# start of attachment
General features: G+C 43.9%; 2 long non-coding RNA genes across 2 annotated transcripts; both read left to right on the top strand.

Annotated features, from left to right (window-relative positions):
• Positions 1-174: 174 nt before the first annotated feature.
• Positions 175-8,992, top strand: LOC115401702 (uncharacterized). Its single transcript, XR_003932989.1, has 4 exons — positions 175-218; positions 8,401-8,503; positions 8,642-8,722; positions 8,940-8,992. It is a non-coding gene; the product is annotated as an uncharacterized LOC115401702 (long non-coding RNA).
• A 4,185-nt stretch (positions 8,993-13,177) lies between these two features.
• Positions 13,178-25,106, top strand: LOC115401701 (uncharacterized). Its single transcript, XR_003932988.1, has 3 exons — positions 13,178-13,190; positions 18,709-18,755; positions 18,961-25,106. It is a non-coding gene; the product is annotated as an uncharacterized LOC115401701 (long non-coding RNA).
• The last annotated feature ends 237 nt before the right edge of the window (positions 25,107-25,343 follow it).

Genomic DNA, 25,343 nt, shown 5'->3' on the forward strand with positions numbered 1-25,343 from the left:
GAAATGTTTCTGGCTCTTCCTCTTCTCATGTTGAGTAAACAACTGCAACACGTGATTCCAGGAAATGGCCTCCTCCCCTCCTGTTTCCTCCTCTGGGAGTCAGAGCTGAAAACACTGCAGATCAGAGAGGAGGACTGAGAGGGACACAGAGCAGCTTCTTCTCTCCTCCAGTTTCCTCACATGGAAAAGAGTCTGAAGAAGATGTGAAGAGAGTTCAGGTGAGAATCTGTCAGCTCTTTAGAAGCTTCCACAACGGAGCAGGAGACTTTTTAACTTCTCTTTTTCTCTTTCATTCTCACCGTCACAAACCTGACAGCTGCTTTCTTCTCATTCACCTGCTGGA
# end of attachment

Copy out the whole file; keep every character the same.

General features: G+C 43.9%; 2 long non-coding RNA genes across 2 annotated transcripts; both read left to right on the top strand.

Annotated features, from left to right (window-relative positions):
• Positions 1-174: 174 nt before the first annotated feature.
• Positions 175-8,992, top strand: LOC115401702 (uncharacterized). Its single transcript, XR_003932989.1, has 4 exons — positions 175-218; positions 8,401-8,503; positions 8,642-8,722; positions 8,940-8,992. It is a non-coding gene; the product is annotated as an uncharacterized LOC115401702 (long non-coding RNA).
• A 4,185-nt stretch (positions 8,993-13,177) lies between these two features.
• Positions 13,178-25,106, top strand: LOC115401701 (uncharacterized). Its single transcript, XR_003932988.1, has 3 exons — positions 13,178-13,190; positions 18,709-18,755; positions 18,961-25,106. It is a non-coding gene; the product is annotated as an uncharacterized LOC115401701 (long non-coding RNA).
• The last annotated feature ends 237 nt before the right edge of the window (positions 25,107-25,343 follow it).

Genomic DNA, 25,343 nt, shown 5'->3' on the forward strand with positions numbered 1-25,343 from the left:
GAAATGTTTCTGGCTCTTCCTCTTCTCATGTTGAGTAAACAACTGCAACACGTGATTCCAGGAAATGGCCTCCTCCCCTCCTGTTTCCTCCTCTGGGAGTCAGAGCTGAAAACACTGCAGATCAGAGAGGAGGACTGAGAGGGACACAGAGCAGCTTCTTCTCTCCTCCAGTTTCCTCACATGGAAAAGAGTCTGAAGAAGATGTGAAGAGAGTTCAGGTGAGAATCTGTCAGCTCTTTAGAAGCTTCCACAACGGAGCAGGAGACTTTTTAACTTCTCTTTTTCTCTTTCATTCTCACCGTCACAAACCTGACAGCTGCTTTCTTCTCATTCACCTGCTGGA